Right from the moment I pulled into the parking lot of the Embassy Suites on Friday evening and was able to park within easy walking distance of the expo's entrance, I knew this was going to be a much more relaxing affair than the Stereophile Home Entertainment or Consumer Electronics Shows.
Walk in the door and there were VTV president Charlie Kittleson and his wife at the registration table. Wow, this was going smoothly. A quick cell phone call to my buddies Rich Brown and Charlie King and we were off to the hotel's courtyard bar for a happy-hour cocktail. Saturday morning brought a slow start to the activities, with showgoers trickling in gradually. By noon, the twenty-four exhibitor rooms were all packed. Another pleasant surprise was that I really didn't hear any awful sound at this show. Showgoers I talked to seemed pleased with the sound in many rooms.
Having just completed my review of the Bastanis Prometheus Mk. II speakers, I first visited the Bauls Audio room. The U.S. distributor is Bill Allen and the acronym stands for Bill Allen Ultimate Loudspeakers and Systems. While I may be biased -- I have since purchased a pair -- I felt this room had some of the best sound at the show. I get more detail at my house but the sound here was very open, dynamic and smooth.
I had a brief visit in Jeff Catalano's High Water Sound room where he was getting splendid results from the Hørning Agathon speakers with gorgeous Tron and Silvertone Audio electronics from the UK and Singapore.
In addition to the vintage audio equipment for sale in the first floor ballroom, Sam Kim of Sam's Audio Lab was showing a number of classic pieces, which he had thoroughly updated with new capacitors, resistors and some circuit modifications. While their setup needed improvement (this was their first show), their enthusiasm was commendable. Shown is the underside of a Harman Kardon Citation II with Mr. Kim's handiwork.
Jolida Inc.'s impressive-looking 200wpc push-pull 211 tube monoblock amps were powering the Analysis Audio planar speakers in Michael Kalellis's room. The amps have nice metal work and are quite a step up in appearance from Jolida's early offerings.
Gingko Audio was stimulating minds with a scientific demonstration of the benefits of their Cloud vibration control platforms. While the computer graph showed the vibration control benefits, one showgoer questioned whether the differences were audible. The Gingko guys accommodated this rational question by setting up a demo later in the day - sorry I didn't make it. Gingko's new Tresolution loudspeakers (reminiscent in appearance of the late 1980's GNP Lead Cylinder speakers) were producing excellent imaging as Srajan has attested to in his review of the predecessors called Tubulous speakers.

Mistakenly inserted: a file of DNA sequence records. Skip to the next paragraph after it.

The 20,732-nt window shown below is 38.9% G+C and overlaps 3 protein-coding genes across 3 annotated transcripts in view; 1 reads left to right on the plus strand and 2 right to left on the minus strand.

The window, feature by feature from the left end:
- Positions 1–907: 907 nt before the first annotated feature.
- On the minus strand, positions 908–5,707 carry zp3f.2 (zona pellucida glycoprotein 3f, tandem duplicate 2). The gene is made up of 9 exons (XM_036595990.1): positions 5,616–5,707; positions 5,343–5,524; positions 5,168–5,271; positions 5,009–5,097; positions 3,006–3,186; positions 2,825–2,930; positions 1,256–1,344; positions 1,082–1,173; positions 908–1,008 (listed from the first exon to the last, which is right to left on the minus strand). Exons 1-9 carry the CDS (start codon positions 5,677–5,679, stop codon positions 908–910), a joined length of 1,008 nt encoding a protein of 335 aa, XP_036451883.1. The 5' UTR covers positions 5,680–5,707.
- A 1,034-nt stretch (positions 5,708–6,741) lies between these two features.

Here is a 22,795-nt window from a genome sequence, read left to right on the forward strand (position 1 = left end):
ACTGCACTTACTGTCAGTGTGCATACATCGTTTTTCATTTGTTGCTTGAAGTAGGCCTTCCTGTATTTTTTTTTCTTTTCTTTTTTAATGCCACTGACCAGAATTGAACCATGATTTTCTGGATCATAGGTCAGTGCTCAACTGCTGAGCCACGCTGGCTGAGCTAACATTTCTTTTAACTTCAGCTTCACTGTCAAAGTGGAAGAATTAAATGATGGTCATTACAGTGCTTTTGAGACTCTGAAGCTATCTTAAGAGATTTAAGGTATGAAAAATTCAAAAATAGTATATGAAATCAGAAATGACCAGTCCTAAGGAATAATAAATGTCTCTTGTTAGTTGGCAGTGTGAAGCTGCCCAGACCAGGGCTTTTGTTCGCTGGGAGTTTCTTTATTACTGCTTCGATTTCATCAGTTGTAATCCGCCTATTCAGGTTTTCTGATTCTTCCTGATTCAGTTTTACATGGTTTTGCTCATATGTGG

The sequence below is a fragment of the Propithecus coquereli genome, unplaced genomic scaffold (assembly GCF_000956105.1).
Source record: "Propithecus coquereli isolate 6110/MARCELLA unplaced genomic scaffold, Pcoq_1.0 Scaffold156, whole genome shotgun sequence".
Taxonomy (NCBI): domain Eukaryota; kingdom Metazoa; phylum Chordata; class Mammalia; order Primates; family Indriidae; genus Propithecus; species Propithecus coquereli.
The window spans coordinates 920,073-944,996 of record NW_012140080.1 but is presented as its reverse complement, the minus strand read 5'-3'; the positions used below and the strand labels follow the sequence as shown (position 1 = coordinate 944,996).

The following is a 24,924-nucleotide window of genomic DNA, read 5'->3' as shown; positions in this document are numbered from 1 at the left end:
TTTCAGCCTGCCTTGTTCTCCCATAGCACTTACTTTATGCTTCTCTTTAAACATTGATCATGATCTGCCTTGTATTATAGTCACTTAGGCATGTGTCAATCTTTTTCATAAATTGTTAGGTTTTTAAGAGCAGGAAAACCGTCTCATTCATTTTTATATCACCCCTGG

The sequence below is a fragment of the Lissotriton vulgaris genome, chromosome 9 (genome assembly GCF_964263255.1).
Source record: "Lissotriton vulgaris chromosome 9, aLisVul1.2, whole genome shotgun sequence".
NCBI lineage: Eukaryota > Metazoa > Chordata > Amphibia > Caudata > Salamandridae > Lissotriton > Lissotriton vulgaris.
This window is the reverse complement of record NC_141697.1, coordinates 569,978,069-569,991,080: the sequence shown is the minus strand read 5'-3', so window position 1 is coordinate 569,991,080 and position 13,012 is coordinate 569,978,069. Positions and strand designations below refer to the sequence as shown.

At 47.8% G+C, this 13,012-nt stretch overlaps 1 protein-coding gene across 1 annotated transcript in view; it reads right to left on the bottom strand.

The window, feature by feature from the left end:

Vinnie Rossi of Red Wine Audio shared a room with Louis Chochos of Omega Speaker Systems. Vinnie's new Signature 30 amplifier with the Super Hemp speaker produced fabulous vocals. I wish I 'd had time to go back and try some more complex music on them.
Acoustic Horn Company is a fascinating endeavor by Bill Woods of Yorkville Sound in Canada. Bill is machining high quality horns to match vintage RCA and Western Electric theatre drivers for use in the home. More power to him! Peter Quortrop's mega-dollar Audio Note setup was, as usual, one of the highlights. The top-of-the-line Audio Note speakers were singing gloriously, flanked by external crossovers the size of a mighty Krell amp. Peter's knowledge and appreciation of music is an inspiration to anyone who enters his showroom. He graced me with a demonstration of music from the grunge band that inspired Kurt Cobain prior to forming Nirvana. I had never heard high-powered grunge music played back with such accessibility.
Acoustic Zen Technology showed their freshly reviewed Adagio loudspeakers with a Modwright preamp and, ahem, solid-state amplification via Red Dragon's ICEpower'd Leviathan monoblocks. Playing the Classic Records reissue of Scheherazade on a VPI Scout with Dynavector DV-20 cartridge, I'd have to agree with Sallie Reynolds' praise of the speakers' clarity, lack of distortion and thunderous dynamics. Only the round ribbon tweeter seemed a little hot to me but it is unfair to make such judgments under show circumstances.
Besides Peter Quortrop's musical offerings, some of the best music played at the show was provided by my friends Charlie King and Rich Brown. They set up a partly tongue-in-cheek unlisted demo in their room, playing wonderful vintage tapes on either a Stellavox or Tandberg reel-to-reel deck through Charlie's 6B4G-modified Dynaco ST-70 and LS 3/5A clone speakers. Charlie and Rich had a blast carting the Stellavox around to various rooms and watching people's reactions as they played 1950's Benny Goodman, Sweets Edison, Duke Ellington, Art Pepper and more.
All in all, this show was a blast. If you hesitated and didn't come this year, make time for it next year or catch 2006's second showing on the West Coast next month.